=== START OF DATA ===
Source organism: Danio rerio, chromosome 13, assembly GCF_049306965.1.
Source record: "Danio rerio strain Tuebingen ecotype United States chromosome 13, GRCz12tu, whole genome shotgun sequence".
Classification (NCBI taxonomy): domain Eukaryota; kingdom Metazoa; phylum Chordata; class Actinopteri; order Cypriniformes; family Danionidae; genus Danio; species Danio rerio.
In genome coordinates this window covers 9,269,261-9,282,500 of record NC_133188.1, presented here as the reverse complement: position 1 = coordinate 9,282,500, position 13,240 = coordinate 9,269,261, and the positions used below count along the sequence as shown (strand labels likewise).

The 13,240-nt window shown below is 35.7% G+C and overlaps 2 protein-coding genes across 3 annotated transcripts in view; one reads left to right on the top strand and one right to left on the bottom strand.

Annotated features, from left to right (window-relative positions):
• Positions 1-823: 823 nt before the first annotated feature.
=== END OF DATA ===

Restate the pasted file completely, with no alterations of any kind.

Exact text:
Source organism: Danio rerio, chromosome 13, assembly GCF_049306965.1.
Source record: "Danio rerio strain Tuebingen ecotype United States chromosome 13, GRCz12tu, whole genome shotgun sequence".
Classification (NCBI taxonomy): domain Eukaryota; kingdom Metazoa; phylum Chordata; class Actinopteri; order Cypriniformes; family Danionidae; genus Danio; species Danio rerio.
In genome coordinates this window covers 9,269,261-9,282,500 of record NC_133188.1, presented here as the reverse complement: position 1 = coordinate 9,282,500, position 13,240 = coordinate 9,269,261, and the positions used below count along the sequence as shown (strand labels likewise).

The 13,240-nt window shown below is 35.7% G+C and overlaps 2 protein-coding genes across 3 annotated transcripts in view; one reads left to right on the top strand and one right to left on the bottom strand.

Annotated features, from left to right (window-relative positions):
• Positions 1-823: 823 nt before the first annotated feature.